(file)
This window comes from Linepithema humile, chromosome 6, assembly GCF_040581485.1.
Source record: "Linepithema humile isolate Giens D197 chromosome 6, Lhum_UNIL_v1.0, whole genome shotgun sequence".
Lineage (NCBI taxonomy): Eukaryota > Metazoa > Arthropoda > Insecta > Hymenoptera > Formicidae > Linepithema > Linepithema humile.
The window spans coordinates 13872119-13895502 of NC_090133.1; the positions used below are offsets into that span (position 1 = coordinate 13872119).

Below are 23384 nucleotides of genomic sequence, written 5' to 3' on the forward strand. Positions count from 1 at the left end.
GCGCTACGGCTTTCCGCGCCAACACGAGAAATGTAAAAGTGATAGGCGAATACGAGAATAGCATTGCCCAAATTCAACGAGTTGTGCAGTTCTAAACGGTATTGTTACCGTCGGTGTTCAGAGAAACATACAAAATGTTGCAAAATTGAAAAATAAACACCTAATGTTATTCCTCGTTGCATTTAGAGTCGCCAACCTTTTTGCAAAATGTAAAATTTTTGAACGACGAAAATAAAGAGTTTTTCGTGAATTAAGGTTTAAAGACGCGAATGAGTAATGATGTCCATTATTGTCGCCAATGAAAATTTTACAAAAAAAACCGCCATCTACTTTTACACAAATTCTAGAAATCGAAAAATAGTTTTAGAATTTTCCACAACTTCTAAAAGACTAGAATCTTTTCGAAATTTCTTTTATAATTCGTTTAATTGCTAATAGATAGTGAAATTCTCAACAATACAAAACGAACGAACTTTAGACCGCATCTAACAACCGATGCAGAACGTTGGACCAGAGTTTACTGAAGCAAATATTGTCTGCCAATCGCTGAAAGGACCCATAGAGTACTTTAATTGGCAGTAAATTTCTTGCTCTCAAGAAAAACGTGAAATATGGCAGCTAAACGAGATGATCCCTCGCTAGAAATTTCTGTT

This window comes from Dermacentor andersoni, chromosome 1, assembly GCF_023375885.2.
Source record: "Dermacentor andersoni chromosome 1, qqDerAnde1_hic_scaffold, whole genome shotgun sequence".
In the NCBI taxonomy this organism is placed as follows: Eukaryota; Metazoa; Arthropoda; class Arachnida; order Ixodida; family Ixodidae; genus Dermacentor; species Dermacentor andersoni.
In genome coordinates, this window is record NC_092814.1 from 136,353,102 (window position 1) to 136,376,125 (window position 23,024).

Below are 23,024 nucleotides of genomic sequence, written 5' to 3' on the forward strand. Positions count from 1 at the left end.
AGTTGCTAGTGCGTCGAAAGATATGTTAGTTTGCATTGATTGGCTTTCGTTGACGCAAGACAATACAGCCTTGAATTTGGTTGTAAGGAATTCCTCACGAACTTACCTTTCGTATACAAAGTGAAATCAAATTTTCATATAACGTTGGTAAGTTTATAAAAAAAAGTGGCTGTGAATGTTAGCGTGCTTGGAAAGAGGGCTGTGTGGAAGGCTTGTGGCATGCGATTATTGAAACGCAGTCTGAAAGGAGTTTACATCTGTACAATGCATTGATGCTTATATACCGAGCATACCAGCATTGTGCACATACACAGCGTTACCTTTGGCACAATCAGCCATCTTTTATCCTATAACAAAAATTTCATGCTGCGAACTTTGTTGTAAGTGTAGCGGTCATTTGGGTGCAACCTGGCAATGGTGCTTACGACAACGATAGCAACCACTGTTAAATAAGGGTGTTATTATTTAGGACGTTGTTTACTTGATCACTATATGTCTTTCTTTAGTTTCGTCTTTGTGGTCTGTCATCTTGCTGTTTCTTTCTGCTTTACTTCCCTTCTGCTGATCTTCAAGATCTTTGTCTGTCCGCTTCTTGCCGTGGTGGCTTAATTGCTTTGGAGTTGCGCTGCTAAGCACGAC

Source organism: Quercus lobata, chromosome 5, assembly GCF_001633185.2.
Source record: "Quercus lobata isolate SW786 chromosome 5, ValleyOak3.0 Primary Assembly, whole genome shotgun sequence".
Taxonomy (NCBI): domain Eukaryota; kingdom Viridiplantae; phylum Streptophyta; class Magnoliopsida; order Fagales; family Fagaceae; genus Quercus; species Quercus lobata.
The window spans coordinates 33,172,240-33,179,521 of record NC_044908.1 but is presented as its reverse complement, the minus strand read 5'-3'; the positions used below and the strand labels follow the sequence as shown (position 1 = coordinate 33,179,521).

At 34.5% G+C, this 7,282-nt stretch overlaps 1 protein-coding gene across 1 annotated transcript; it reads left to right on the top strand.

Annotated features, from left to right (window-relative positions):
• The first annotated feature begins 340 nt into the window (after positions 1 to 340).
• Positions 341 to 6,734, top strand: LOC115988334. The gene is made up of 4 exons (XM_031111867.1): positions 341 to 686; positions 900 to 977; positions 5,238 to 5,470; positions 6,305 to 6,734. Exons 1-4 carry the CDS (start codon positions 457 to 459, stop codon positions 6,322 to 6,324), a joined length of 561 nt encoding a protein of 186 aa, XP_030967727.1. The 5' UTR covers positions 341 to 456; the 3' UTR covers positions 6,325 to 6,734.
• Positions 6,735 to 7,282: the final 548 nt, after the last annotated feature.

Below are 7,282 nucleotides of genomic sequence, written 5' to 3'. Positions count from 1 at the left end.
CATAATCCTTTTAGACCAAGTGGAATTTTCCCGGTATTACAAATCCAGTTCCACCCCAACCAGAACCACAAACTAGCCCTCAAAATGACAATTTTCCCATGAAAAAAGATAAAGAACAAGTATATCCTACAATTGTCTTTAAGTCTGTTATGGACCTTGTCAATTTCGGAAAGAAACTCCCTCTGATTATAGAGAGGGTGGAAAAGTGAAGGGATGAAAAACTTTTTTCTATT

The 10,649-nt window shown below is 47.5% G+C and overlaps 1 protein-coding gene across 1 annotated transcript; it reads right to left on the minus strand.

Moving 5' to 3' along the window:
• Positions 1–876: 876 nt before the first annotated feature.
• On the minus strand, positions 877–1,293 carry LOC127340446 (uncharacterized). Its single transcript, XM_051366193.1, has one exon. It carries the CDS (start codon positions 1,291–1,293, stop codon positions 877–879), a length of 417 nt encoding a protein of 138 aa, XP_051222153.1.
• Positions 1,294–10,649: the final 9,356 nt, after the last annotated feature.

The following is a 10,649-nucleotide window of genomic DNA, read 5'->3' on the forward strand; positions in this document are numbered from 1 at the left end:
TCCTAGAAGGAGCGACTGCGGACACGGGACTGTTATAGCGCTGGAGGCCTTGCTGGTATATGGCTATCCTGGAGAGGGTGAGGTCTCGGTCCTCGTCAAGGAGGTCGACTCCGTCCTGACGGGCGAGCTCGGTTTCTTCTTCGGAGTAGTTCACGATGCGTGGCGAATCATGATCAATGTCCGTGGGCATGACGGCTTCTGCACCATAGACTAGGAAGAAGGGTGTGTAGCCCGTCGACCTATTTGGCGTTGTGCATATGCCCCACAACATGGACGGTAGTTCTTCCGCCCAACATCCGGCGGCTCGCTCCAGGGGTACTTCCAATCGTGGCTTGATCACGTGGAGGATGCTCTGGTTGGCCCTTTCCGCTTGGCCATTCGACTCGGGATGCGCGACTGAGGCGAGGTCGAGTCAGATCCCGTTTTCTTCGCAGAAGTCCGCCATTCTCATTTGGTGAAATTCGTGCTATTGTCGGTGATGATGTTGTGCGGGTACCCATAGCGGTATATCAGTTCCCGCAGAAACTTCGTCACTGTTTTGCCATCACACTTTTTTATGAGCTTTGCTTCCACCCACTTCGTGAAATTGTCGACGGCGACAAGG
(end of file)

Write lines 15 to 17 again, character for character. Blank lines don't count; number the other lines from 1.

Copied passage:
Taxonomy (NCBI): domain Eukaryota; kingdom Viridiplantae; phylum Streptophyta; class Magnoliopsida; order Fagales; family Fagaceae; genus Quercus; species Quercus lobata.
The window spans coordinates 33,172,240-33,179,521 of record NC_044908.1 but is presented as its reverse complement, the minus strand read 5'-3'; the positions used below and the strand labels follow the sequence as shown (position 1 = coordinate 33,179,521).

At 34.5% G+C, this 7,282-nt stretch overlaps 1 protein-coding gene across 1 annotated transcript; it reads left to right on the top strand.